Changes in inhibitory amino acid release linked to pontine-induced atonia: an in vivo microdialysis study.
|Title||Changes in inhibitory amino acid release linked to pontine-induced atonia: an in vivo microdialysis study.|
|Publication Type||Journal Article|
|Year of Publication||2003|
|Authors||Kodama T, Lai Y-Y, Siegel JM|
|Date Published||2003 Feb 15|
|Keywords||Acetylcholine, Animals, Brain Stem, Cats, Electric Stimulation, Excitatory Amino Acids, Female, gamma-Aminobutyric Acid, Glycine, Hypoglossal Nerve, Male, Microdialysis, Motor Neurons, Muscle Hypotonia, Pons, Spinal Cord|
We hypothesized that cessation of brainstem monoaminergic systems and an activation of brainstem inhibitory systems are both involved in pontine inhibitory area (PIA) stimulation-induced muscle atonia. In our previous study (Lai et al., 2001), we found a decrease in norepinephrine and serotonin release in motoneuron pools during PIA stimulation-induced muscle tone suppression. We now demonstrate an increase in inhibitory amino acid release in motor nuclei during PIA stimulation in the decerebrate cat using in vivo microdialysis and HPLC analysis techniques. Microinjection of acetylcholine into the PIA elicited muscle atonia and simultaneously produced a significant increase in both glycine and GABA release in both the hypoglossal nucleus and the lumbar ventral horn. Glycine release increased by 74% in the hypoglossal nucleus and 50% in the spinal cord. GABA release increased by 31% in the hypoglossal nucleus and 64% in the spinal cord during atonia induced by cholinergic stimulation of the PIA. As with cholinergic stimulation, 300 msec train electrical stimulation of the PIA elicited a significant increase in glycine release in the hypoglossal nucleus and ventral horn. GABA release was significantly increased in the hypoglossal nucleus but not in the spinal cord during electrical stimulation of the PIA. Glutamate release in the motor nuclei was not significantly altered during atonia induced by electrical or acetylcholine stimulation of the PIA. We suggest that both glycine and GABA play important roles in the regulation of upper airway and postural muscle tone. A combination of decreased monoamine and increased inhibitory amino acid release in motoneuron pools causes PIA-induced atonia and may be involved in atonia linked to rapid eye-movement sleep.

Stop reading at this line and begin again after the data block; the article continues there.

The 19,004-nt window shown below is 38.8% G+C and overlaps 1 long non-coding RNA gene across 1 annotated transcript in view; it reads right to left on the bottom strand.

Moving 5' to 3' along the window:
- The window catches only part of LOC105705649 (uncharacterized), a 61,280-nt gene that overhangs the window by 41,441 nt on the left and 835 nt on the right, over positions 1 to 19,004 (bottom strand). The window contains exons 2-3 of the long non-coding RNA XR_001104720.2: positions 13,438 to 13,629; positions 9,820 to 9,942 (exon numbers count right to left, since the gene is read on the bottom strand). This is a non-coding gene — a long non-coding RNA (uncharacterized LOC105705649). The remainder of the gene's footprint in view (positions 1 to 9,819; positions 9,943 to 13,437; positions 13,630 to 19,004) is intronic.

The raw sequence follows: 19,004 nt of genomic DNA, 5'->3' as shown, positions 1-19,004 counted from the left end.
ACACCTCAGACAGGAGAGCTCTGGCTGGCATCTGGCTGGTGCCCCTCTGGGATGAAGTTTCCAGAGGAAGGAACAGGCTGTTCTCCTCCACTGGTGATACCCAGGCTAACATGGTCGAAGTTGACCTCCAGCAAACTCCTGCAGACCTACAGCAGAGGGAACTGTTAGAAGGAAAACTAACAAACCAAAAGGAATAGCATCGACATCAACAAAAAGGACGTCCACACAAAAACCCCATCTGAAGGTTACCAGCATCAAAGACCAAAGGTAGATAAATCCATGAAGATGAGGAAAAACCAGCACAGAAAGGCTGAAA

|Alternate Journal||J. Neurosci.|
|Grant List||HL 41370 / HL / NHLBI NIH HHS / United States |
HL 60296 / HL / NHLBI NIH HHS / United States